In a completely normal, non-paranoid, totally sane way, I have always behaved as though I was starring in a movie. From childhood to present day I have constantly starred in my very own autobiographical film featuring, written by, and directed by me, with an interesting and kooky rotating cast of characters. Because of my Kardashian approach to life, I often make myself do things I don’t want to do for the sake of the non-existent cameras. It adds a certain spice to life. All hail imaginations!
I remember my father concerningly tell me that I had other choices. He was right, of course. I looked up at his face and saw the utter confusion in his eyes. He couldn’t figure out what I was doing, or why I was doing it. I was normally pretty smart, but this was just inexplicable. But how could I tell him that the cameras demanded that I walk barefoot across the rocks? Would he understand?
It was a picture-perfect setup. I was merely responding to the audience demographics! My family and I were camping at a beachfront Florida KOA for a late summer vacation. At this moment, we were all heading to the waterfront to take in one last technicolor Florida sunset. The glass tinkled in Mom and Dad’s gin and tonics and my brother’s Gameboy beeped his disinterest as we hiked across the mulched pathways and shell shards. My costume was the 10-year old equivalent of a late 80’s douche box, complete with the hand-held strappy sandals – which is why I was walking barefoot.
It’s not like I could pass up the opportunity to be caught in a seaside breeze, with the bronze light from the sunset igniting my red hair against the rocks. I mean, the producers would never stand for it! Did it hurt? YES! But sometimes an actress has to suffer for her art. I could get my (fictional) assistant to ice my feet later.
I always loved the city when it was empty. Strangely, that was the only time I really saw it. It had been seven days of St. Louis Fashion Week. Runways, crowds, and deadlines – oh my! I was shooting all week long, all day long, all night long, for multiple clients. It was exciting, exhilarating, and exhausting. But it was finally over. The moment I dropped these photos in the late-night mailbox of the magazine – to accommodate their 6 AM deadline – I was officially done.
Approaching the oversized glossy black door, with its handle mysteriously placed in the center, I slipped the envelope containing the files in the brass mail slot and took a deep breath. I felt the tension from the past week disentangle itself from my nerves, and my body listed in response. I leaned back against the glossy black door and drank in the moment of peace. My eyes grazed across the courtyard as the nearby fountain bubbled its approval. Then with another deep breath, I turned and walked away towards my first real break in over a week.
In my head, I heard the music swell. We’d need to get licensing. My steps widened as my cadence increased. Our heroine had done it; she had survived and thrived an overwhelming week. She had earned her battle stripes. She had conquered. She was at the top of her game. Go, Egan, Go!
As the camera settled behind me, I gracefully, and with great affectation, swept up my long, red hair. Knotting it in my hands, as I officially shed the glamorous and polished uniform of the previous week, I gathered it into a long, unkempt, unbrushed, un-glamorous, extremely basic ponytail. My ponytail playfully swayed back and forth as “Photo Girl” slowly retreated and I returned to my Clark Kent identity. The camera, mounted on a crane, soared back for a triumphant wide shot.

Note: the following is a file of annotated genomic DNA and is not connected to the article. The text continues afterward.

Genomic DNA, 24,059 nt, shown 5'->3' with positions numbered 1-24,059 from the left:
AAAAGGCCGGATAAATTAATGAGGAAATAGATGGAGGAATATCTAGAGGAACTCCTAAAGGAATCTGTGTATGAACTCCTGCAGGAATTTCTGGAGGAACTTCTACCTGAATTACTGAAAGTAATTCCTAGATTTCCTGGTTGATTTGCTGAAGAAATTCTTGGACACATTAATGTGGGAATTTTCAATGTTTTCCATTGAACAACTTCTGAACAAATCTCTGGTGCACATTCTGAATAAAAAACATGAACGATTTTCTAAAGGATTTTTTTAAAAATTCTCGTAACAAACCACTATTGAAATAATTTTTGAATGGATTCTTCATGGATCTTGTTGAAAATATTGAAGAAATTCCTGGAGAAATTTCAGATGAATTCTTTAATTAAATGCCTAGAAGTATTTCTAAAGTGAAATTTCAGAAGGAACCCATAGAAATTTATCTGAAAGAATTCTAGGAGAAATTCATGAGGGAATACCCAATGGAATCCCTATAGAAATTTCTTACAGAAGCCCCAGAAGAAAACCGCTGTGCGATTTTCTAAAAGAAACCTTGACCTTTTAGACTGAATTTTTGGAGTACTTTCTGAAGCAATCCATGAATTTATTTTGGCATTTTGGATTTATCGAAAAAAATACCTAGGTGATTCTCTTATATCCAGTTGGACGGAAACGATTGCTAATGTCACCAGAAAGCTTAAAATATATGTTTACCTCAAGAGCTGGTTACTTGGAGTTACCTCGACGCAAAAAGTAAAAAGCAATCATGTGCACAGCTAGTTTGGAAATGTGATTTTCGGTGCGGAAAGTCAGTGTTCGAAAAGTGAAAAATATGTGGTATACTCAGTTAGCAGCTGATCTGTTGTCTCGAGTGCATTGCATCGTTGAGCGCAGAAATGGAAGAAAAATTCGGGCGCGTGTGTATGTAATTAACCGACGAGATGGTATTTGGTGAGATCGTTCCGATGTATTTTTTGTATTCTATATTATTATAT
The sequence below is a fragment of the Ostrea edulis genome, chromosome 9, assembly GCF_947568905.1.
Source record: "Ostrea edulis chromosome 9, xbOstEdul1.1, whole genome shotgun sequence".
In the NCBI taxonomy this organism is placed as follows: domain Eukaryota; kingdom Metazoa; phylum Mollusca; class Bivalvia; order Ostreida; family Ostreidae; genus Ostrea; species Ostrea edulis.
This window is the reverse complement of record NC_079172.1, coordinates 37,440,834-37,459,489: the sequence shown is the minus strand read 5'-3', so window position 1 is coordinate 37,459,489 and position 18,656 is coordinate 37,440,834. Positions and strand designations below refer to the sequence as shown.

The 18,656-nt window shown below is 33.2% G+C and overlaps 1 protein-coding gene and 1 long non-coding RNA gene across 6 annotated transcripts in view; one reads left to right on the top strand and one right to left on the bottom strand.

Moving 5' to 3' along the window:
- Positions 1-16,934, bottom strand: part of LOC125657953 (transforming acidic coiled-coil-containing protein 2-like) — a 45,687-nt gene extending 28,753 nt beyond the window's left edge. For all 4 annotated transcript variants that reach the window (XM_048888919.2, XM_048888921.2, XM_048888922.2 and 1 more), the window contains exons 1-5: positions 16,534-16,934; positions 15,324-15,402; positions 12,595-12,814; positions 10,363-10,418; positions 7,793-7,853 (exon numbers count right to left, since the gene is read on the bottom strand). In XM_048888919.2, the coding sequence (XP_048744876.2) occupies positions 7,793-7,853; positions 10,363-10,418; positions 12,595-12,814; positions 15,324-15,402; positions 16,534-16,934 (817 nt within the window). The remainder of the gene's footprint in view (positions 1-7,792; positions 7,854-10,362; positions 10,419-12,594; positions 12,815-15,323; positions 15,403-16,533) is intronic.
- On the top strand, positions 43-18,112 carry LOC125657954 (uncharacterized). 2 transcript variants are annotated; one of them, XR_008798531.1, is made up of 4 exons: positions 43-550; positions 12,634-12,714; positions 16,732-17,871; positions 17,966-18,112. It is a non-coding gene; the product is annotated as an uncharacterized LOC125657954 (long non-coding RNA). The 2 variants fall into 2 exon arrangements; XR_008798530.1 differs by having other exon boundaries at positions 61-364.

I got letters about that scene. Letters!
Tires screeched as my car came to an abrupt stop. Seconds later, Jason was in the passenger seat. I peeled out before he had buckled his seat belt. As I checked the side view mirrors, Jason twisted in his seat to look behind us. Nervously he shot me a look and said, “There’s no one behind us.” The fact was of little comfort, and we both knew it. We were running out of time.
I weaved in between cars, deftly working to avoid major intersections. Jason pulled out his phone and looked up information. Each second mattered. Making a severe right turn, he and I grabbed the car as the maneuver pulled g-forces. When the car finally came to a stop, Jason and I stared at each other in relief.
We did make it to the movie on time, thank you very much. But the chase sequence got high ratings.
The longer I could stay away from my dorm room, the better. The object was to just keep driving, or keep walking, or keep shopping, or keep doing anything other than sitting in my dorm room waiting for this guy to call. He said he was going to call. I really thought he meant he was going to call sooner. Oh my god, WHY HASN’T HE CALLED?! I just need to be distracted. I needed to stay busy. Anything but being in that room.
By the time I made it back to the dorm, I was a little ball of anxiety. I had bought as much time as humanly possible (for me) and now I had better have a message from him. And bonus points if I kept him waiting the same way he’d kept me waiting. I was angry. I was annoyed. I was way too eager. I was far too interested. I was irritatingly available. I was ready to see what the answering machine had to say.
The crescendo of tension drew in the audience as they breathlessly waited to see if he called. Everyone wanted our heroine to find love! But when she discovered, heartbroken, there was no message she did something the audience never expected! Without warning, our lead launched the answering machine out the window! The camera panned quickly, capturing the plastic reflect the sun moments before it shattered on the quad below.
From three stories below, the camera caught me looking out my window at the blood-splattering of electronics. With a wicked smile of liberation, I retreated back into my room.
(Fade to black.)